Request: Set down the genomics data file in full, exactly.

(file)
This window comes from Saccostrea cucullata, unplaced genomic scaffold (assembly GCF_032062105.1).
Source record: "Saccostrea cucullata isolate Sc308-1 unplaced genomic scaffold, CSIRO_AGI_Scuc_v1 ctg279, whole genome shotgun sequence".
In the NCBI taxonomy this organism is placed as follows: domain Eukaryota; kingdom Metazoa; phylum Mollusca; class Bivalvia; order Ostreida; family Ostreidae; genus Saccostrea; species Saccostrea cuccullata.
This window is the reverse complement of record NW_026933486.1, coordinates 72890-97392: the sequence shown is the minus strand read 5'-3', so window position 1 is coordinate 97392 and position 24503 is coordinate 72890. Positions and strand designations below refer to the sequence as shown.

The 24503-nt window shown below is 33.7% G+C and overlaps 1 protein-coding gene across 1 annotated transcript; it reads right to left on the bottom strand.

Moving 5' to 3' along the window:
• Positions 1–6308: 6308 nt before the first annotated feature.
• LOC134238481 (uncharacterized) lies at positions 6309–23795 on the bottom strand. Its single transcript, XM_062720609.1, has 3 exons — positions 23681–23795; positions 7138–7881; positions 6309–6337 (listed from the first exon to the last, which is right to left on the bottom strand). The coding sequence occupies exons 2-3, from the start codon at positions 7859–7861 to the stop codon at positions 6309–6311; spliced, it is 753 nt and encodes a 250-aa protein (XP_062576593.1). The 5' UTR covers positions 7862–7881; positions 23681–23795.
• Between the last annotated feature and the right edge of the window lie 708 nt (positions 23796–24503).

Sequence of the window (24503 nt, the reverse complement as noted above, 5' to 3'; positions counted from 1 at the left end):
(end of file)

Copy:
This window comes from Saccostrea cucullata, unplaced genomic scaffold (assembly GCF_032062105.1).
Source record: "Saccostrea cucullata isolate Sc308-1 unplaced genomic scaffold, CSIRO_AGI_Scuc_v1 ctg279, whole genome shotgun sequence".
In the NCBI taxonomy this organism is placed as follows: domain Eukaryota; kingdom Metazoa; phylum Mollusca; class Bivalvia; order Ostreida; family Ostreidae; genus Saccostrea; species Saccostrea cuccullata.
This window is the reverse complement of record NW_026933486.1, coordinates 72890-97392: the sequence shown is the minus strand read 5'-3', so window position 1 is coordinate 97392 and position 24503 is coordinate 72890. Positions and strand designations below refer to the sequence as shown.

The 24503-nt window shown below is 33.7% G+C and overlaps 1 protein-coding gene across 1 annotated transcript; it reads right to left on the bottom strand.

Moving 5' to 3' along the window:
• Positions 1–6308: 6308 nt before the first annotated feature.
• LOC134238481 (uncharacterized) lies at positions 6309–23795 on the bottom strand. Its single transcript, XM_062720609.1, has 3 exons — positions 23681–23795; positions 7138–7881; positions 6309–6337 (listed from the first exon to the last, which is right to left on the bottom strand). The coding sequence occupies exons 2-3, from the start codon at positions 7859–7861 to the stop codon at positions 6309–6311; spliced, it is 753 nt and encodes a 250-aa protein (XP_062576593.1). The 5' UTR covers positions 7862–7881; positions 23681–23795.
• Between the last annotated feature and the right edge of the window lie 708 nt (positions 23796–24503).

Sequence of the window (24503 nt, the reverse complement as noted above, 5' to 3'; positions counted from 1 at the left end):